The exact triggers for MS are unknown. Nevertheless, a combination of genetic and environmental factors seems to play a role in the condition. Although MS is not directly hereditary, there are certain genes that increase the risk of developing it. Regular smoking is also considered a considerable risk factor. Certain viral infections, such as the Epstein-Barr virus or human herpes virus 6, can also affect the functioning of the immune system and trigger the disease. Vitamin D, which the body forms with the help of solar radiation, seems to be a protective factor against the disease, meaning that MS is more widespread in countries with fewer hours of sunshine.

The symptoms of MS can affect any part of the body and vary from person to person. Some of the most common are:

There are four forms of MS, the distinction depending upon whether the symptoms occur in a phased manner or whether they progressively worsen over time.

Relapsing-Remitting MS (RRMS) is the most common variant and affects more than 80% of patients. In the early stages of the condition, symptoms can be completely absent - sometimes even for years. Unfortunately, relapses are unpredictable and symptoms can occur at any time. Both new and existing effects may appear suddenly, lasting a few days or weeks before disappearing. Regardless of the length of time between relapses, the disease usually remains fundamentally active.

Secondary-Progressive MS (SPMS) is usually considered the second stage of the disease. After 10 years, approximately 40% of patients progress from RRMS to SPMS and it is possible for this transition to occur earlier. Single relapses occur as in RRMS, but the regression is incomplete and symptoms continue to worsen in between relapses.

Primary-Progressive MS (PPMS) is rare and affects approximately 10% of all MS patients. Symptoms gradually worsen from the outset and relapses and remissions are absent (although there are occasional temporary improvements).

The least common form is Progressive-Relapsing MS (PRMS), which affects around 5% of patients. This is also characterized by a steady worsening of the condition with acute relapses but no remissions.

There are two extremes in MS, namely “benign” syndrome and the Marburg variant. In “benign” syndrome, patients have few symptoms, even decades after diagnosis. With the Marburg variant, the patient experiences rapidly progressive symptoms and death may occur after a very short time.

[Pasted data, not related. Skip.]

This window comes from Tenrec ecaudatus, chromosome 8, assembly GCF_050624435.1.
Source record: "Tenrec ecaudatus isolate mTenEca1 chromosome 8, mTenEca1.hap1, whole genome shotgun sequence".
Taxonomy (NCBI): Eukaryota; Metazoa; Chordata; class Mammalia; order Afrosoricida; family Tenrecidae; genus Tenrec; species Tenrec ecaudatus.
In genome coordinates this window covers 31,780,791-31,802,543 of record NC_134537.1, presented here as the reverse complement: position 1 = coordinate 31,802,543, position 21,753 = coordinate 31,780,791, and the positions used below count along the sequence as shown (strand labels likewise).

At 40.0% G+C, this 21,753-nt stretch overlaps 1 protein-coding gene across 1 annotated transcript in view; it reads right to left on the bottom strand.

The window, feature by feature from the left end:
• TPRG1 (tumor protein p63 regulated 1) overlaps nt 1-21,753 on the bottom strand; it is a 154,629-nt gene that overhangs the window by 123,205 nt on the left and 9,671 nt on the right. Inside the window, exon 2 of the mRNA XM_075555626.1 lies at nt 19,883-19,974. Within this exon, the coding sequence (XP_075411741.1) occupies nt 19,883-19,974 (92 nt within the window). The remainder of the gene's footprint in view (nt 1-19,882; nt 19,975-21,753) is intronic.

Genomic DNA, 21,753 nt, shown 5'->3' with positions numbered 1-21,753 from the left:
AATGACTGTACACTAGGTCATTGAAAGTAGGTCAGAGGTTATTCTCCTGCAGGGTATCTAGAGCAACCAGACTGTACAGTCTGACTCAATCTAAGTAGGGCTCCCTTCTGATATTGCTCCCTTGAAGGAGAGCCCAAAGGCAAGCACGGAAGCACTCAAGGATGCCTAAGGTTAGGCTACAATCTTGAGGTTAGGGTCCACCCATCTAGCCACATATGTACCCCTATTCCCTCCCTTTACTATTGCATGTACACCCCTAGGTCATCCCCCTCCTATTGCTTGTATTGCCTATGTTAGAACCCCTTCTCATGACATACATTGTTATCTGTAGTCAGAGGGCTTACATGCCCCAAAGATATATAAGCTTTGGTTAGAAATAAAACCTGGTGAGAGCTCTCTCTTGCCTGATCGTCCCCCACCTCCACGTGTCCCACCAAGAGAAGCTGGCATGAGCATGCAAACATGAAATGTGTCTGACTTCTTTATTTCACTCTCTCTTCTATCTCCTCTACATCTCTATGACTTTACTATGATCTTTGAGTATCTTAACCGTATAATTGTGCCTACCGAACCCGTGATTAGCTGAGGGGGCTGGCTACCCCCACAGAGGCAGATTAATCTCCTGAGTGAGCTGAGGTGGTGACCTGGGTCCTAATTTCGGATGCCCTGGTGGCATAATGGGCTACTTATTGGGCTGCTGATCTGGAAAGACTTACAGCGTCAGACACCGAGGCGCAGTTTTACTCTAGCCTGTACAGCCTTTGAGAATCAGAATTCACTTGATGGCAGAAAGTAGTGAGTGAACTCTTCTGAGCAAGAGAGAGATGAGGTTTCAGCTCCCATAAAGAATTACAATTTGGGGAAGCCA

The Right Medication Is Crucial

MS is currently not curable. For RRMS, several treatments exist to counteract the effects and consequences effectively. Different drugs can slow down the progression of the disease, prevent or treat recurrences, and ease the stress or symptoms. These drugs include beta interferons, copolymer-1, dimethylfumarate, teriflunomide, mitoxantrone, and natalizumab. For the progressive form (SPMS), some therapies that can slow down the disease have been explored, but no general treatment has been found.

In addition to drug interventions, weakness and gait problems caused by MS can be alleviated with the aid of physiotherapy and work therapy. Medicines can also be used to relieve fatigue, depression, pain, or bladder weakness. The latest treatment methods developed during the last 20 years have significantly improved the quality of life for people with MS. Most people with MS have a normal life expectancy. If patients don’t receive treatment, over 30% may develop severe problems with mobility.

Make Everyday Life with MS Easier with MyTherapy

To keep the symptoms of MS in check, the appropriate therapy must be decided upon with your treating physician. In order to help you stay on top of your chosen therapy, smartpatient has developed the MyTherapy app. The app’s reliable reminder function makes taking medication punctually a simple-to-do task and the ability to track your symptoms and general well-being can provide doctors with important information about how your condition is progressing and the effectiveness of your therapy. All-in-all, MyTherapy is essentially your own personal health assistant: it reminds and documents, so you are able to spend more time focused on enjoying life.